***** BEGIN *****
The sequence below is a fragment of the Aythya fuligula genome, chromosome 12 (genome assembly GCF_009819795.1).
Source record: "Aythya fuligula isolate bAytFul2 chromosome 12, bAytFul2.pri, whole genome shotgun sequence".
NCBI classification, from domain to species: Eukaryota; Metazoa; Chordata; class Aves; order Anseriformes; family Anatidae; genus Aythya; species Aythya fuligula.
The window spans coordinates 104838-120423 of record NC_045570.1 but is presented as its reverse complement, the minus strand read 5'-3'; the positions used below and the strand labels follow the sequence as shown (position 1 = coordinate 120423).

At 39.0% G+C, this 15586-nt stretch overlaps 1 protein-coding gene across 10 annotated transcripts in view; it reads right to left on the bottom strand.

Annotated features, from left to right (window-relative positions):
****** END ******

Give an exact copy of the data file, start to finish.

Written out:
The sequence below is a fragment of the Aythya fuligula genome, chromosome 12 (genome assembly GCF_009819795.1).
Source record: "Aythya fuligula isolate bAytFul2 chromosome 12, bAytFul2.pri, whole genome shotgun sequence".
NCBI classification, from domain to species: Eukaryota; Metazoa; Chordata; class Aves; order Anseriformes; family Anatidae; genus Aythya; species Aythya fuligula.
The window spans coordinates 104838-120423 of record NC_045570.1 but is presented as its reverse complement, the minus strand read 5'-3'; the positions used below and the strand labels follow the sequence as shown (position 1 = coordinate 120423).

At 39.0% G+C, this 15586-nt stretch overlaps 1 protein-coding gene across 10 annotated transcripts in view; it reads right to left on the bottom strand.

Annotated features, from left to right (window-relative positions):